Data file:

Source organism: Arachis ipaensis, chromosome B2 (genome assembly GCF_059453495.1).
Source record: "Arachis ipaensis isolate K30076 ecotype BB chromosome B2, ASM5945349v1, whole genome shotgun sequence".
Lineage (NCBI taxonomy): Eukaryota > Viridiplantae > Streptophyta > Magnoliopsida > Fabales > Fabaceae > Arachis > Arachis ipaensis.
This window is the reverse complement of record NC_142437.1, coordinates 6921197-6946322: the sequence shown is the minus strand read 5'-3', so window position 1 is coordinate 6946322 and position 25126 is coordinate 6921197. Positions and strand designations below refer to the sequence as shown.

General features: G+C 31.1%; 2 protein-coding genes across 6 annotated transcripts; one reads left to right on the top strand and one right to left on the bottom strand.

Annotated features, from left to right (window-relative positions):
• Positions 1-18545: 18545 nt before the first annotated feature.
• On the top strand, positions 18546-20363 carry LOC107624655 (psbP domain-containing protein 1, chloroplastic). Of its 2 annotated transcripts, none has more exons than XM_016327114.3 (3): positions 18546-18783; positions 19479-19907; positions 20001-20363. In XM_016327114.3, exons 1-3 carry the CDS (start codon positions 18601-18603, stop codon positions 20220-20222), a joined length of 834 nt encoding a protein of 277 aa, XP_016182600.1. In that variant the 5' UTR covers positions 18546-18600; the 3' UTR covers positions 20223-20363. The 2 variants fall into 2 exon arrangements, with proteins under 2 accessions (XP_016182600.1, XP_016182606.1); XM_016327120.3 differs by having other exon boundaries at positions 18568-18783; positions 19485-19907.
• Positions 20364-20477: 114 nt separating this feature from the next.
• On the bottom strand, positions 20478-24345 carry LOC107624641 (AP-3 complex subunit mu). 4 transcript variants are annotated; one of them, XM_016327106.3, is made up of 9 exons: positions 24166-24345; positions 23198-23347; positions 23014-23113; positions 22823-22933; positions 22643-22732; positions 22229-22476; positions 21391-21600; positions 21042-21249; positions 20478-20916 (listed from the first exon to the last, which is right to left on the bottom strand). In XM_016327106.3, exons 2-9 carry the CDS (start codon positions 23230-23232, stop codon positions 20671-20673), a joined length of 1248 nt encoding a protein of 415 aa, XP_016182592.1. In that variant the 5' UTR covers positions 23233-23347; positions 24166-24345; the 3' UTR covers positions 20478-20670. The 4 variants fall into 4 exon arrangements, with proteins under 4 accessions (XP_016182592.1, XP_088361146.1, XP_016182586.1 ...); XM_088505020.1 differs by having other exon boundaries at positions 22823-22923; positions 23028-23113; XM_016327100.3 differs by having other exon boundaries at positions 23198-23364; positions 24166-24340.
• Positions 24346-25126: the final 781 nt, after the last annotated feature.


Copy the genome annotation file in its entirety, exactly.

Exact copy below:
Source organism: Arachis ipaensis, chromosome B2 (genome assembly GCF_059453495.1).
Source record: "Arachis ipaensis isolate K30076 ecotype BB chromosome B2, ASM5945349v1, whole genome shotgun sequence".
Lineage (NCBI taxonomy): Eukaryota > Viridiplantae > Streptophyta > Magnoliopsida > Fabales > Fabaceae > Arachis > Arachis ipaensis.
This window is the reverse complement of record NC_142437.1, coordinates 6921197-6946322: the sequence shown is the minus strand read 5'-3', so window position 1 is coordinate 6946322 and position 25126 is coordinate 6921197. Positions and strand designations below refer to the sequence as shown.

General features: G+C 31.1%; 2 protein-coding genes across 6 annotated transcripts; one reads left to right on the top strand and one right to left on the bottom strand.

Annotated features, from left to right (window-relative positions):
• Positions 1-18545: 18545 nt before the first annotated feature.
• On the top strand, positions 18546-20363 carry LOC107624655 (psbP domain-containing protein 1, chloroplastic). Of its 2 annotated transcripts, none has more exons than XM_016327114.3 (3): positions 18546-18783; positions 19479-19907; positions 20001-20363. In XM_016327114.3, exons 1-3 carry the CDS (start codon positions 18601-18603, stop codon positions 20220-20222), a joined length of 834 nt encoding a protein of 277 aa, XP_016182600.1. In that variant the 5' UTR covers positions 18546-18600; the 3' UTR covers positions 20223-20363. The 2 variants fall into 2 exon arrangements, with proteins under 2 accessions (XP_016182600.1, XP_016182606.1); XM_016327120.3 differs by having other exon boundaries at positions 18568-18783; positions 19485-19907.
• Positions 20364-20477: 114 nt separating this feature from the next.
• On the bottom strand, positions 20478-24345 carry LOC107624641 (AP-3 complex subunit mu). 4 transcript variants are annotated; one of them, XM_016327106.3, is made up of 9 exons: positions 24166-24345; positions 23198-23347; positions 23014-23113; positions 22823-22933; positions 22643-22732; positions 22229-22476; positions 21391-21600; positions 21042-21249; positions 20478-20916 (listed from the first exon to the last, which is right to left on the bottom strand). In XM_016327106.3, exons 2-9 carry the CDS (start codon positions 23230-23232, stop codon positions 20671-20673), a joined length of 1248 nt encoding a protein of 415 aa, XP_016182592.1. In that variant the 5' UTR covers positions 23233-23347; positions 24166-24345; the 3' UTR covers positions 20478-20670. The 4 variants fall into 4 exon arrangements, with proteins under 4 accessions (XP_016182592.1, XP_088361146.1, XP_016182586.1 ...); XM_088505020.1 differs by having other exon boundaries at positions 22823-22923; positions 23028-23113; XM_016327100.3 differs by having other exon boundaries at positions 23198-23364; positions 24166-24340.
• Positions 24346-25126: the final 781 nt, after the last annotated feature.